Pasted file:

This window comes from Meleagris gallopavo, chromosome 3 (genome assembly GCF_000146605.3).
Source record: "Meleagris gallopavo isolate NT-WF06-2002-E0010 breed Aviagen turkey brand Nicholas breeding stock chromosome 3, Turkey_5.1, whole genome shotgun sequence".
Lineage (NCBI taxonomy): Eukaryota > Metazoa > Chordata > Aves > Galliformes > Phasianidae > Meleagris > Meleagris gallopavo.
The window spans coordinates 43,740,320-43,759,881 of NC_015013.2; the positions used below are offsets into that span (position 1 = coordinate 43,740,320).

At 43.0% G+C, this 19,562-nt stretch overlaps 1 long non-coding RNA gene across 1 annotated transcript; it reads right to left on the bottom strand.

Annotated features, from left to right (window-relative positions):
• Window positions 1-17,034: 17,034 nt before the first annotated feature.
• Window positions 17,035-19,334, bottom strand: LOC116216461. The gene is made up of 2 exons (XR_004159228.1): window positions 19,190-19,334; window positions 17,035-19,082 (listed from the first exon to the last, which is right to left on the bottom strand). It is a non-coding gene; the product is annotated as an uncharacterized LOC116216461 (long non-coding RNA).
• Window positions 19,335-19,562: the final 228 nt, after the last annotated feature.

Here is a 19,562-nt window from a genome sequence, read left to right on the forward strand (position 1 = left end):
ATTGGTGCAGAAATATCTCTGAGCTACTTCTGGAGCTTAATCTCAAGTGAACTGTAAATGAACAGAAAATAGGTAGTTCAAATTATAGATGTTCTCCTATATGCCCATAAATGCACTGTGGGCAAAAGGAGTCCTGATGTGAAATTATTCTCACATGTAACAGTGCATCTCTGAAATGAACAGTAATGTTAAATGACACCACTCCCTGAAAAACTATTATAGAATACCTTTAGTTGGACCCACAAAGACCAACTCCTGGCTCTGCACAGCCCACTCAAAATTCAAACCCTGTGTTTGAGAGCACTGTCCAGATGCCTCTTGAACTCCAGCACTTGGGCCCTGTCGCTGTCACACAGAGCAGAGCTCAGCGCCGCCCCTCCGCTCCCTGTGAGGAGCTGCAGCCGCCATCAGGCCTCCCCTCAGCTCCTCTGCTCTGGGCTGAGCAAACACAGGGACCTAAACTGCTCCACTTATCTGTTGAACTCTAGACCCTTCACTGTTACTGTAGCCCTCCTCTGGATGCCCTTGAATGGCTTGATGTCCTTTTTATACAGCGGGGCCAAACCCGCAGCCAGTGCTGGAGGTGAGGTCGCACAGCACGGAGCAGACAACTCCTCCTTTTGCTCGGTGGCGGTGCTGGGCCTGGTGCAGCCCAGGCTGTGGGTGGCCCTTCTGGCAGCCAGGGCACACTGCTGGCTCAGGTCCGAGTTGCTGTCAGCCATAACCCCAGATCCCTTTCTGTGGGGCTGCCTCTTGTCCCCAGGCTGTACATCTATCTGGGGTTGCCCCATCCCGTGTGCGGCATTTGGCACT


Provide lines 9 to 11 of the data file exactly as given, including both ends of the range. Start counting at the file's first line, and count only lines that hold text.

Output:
• Window positions 19,335-19,562: the final 228 nt, after the last annotated feature.

Here is a 19,562-nt window from a genome sequence, read left to right on the forward strand (position 1 = left end):
ATTGGTGCAGAAATATCTCTGAGCTACTTCTGGAGCTTAATCTCAAGTGAACTGTAAATGAACAGAAAATAGGTAGTTCAAATTATAGATGTTCTCCTATATGCCCATAAATGCACTGTGGGCAAAAGGAGTCCTGATGTGAAATTATTCTCACATGTAACAGTGCATCTCTGAAATGAACAGTAATGTTAAATGACACCACTCCCTGAAAAACTATTATAGAATACCTTTAGTTGGACCCACAAAGACCAACTCCTGGCTCTGCACAGCCCACTCAAAATTCAAACCCTGTGTTTGAGAGCACTGTCCAGATGCCTCTTGAACTCCAGCACTTGGGCCCTGTCGCTGTCACACAGAGCAGAGCTCAGCGCCGCCCCTCCGCTCCCTGTGAGGAGCTGCAGCCGCCATCAGGCCTCCCCTCAGCTCCTCTGCTCTGGGCTGAGCAAACACAGGGACCTAAACTGCTCCACTTATCTGTTGAACTCTAGACCCTTCACTGTTACTGTAGCCCTCCTCTGGATGCCCTTGAATGGCTTGATGTCCTTTTTATACAGCGGGGCCAAACCCGCAGCCAGTGCTGGAGGTGAGGTCGCACAGCACGGAGCAGACAACTCCTCCTTTTGCTCGGTGGCGGTGCTGGGCCTGGTGCAGCCCAGGCTGTGGGTGGCCCTTCTGGCAGCCAGGGCACACTGCTGGCTCAGGTCCGAGTTGCTGTCAGCCATAACCCCAGATCCCTTTCTGTGGGGCTGCCTCTTGTCCCCAGGCTGTACATCTATCTGGGGTTGCCCCATCCCGTGTGCGGCATTTGGCACT